Bitter Is Better: Wild Greens Used in the Blue Zone of Ikaria, Greece

Pieroni, Andrea and Morini, Gabriella and Piochi, Maria and Sulaiman, Naji and Kalle, Raivo and Marifatul Haq, Shiekh and Devecchi, Andrea and Franceschini, Cinzia and M. Zocchi, Dauro and Migliavada, Riccardo and Prakofjewa, Julia and Sartori, Matteo and Krigas, Nikos and Ahmad, Mushtaq and Torri, Luisa and Sõukand, Renata (2023) Bitter Is Better: Wild Greens Used in the Blue Zone of Ikaria, Greece. Nutrients, 15 (14).

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The current study reports an ethnobotanical field investigation of traditionally gathered and consumed wild greens (Chorta) in one of the five so-called Blue Zones in the world: Ikaria Isle, Greece. Through 31 semi-structured interviews, a total of 56 wild green plants were documented along with their culinary uses, linguistic labels, and locally perceived tastes. Most of the gathered greens were described as bitter and associated with members of Asteraceae and Brassicaceae botanical families (31%), while among the top-quoted wild greens, species belonging to these two plant families accounted for 50% of the wild vegetables, which were consumed mostly cooked. Cross-cultural comparison with foraging in other areas of the central-eastern Mediterranean and the Near East demonstrated a remarkable overlapping of Ikarian greens with Cretan and Sicilian, as well as in the prevalence of bitter-tasting botanical genera. Important differences with other wild greens-related food heritage were found, most notably with the Armenian and Kurdish ones, which do not commonly feature many bitter greens. The proven role of extra-oral bitter taste receptors in the modulation of gastric emptying, glucose absorption and crosstalk with microbiota opens new ways of looking at these differences, in particular with regard to possible health implications. The present study is also an important attempt to preserve and document the bio-cultural gastronomic heritage of Chorta as a quintessential part of the Mediterranean diet. The study recommends that nutritionists, food scientists, and historians, as well as policymakers and practitioners, pay the required attention to traditional rural dietary systems as models of sustainable health.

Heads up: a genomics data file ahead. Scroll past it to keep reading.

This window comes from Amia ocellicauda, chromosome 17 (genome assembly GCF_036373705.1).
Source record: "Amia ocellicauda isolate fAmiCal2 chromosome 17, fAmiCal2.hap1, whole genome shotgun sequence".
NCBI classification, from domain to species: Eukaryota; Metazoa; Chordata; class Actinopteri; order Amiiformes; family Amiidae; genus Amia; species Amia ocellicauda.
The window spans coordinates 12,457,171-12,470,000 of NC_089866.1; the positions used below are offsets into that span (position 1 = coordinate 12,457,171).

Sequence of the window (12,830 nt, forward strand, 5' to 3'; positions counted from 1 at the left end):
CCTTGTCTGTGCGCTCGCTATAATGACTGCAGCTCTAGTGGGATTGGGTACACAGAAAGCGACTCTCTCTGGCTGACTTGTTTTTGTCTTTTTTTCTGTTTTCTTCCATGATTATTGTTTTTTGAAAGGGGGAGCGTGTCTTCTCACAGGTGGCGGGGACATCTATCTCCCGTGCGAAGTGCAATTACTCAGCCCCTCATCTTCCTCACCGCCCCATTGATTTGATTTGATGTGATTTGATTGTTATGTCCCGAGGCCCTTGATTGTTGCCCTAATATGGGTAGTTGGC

Item Type: Article
Uncontrolled Keywords: Chorta; ethnobiology; food culture; Ikaria; Mediterranean diet; taste perception; extra-oral taste receptors
Subjects: G Geography. Anthropology. Recreation > G Geography (General)
G Geography. Anthropology. Recreation > GE Environmental Sciences
Q Science > QK Botany
R Medicine > RF Otorhinolaryngology
R Medicine > RV Botanic, Thomsonian, and eclectic medicine
S Agriculture > S Agriculture (General)
S Agriculture > SB Plant culture
Depositing User: ePrints deposit
Date Deposited: 20 Sep 2023 12:34
Last Modified: 20 Sep 2023 12:34

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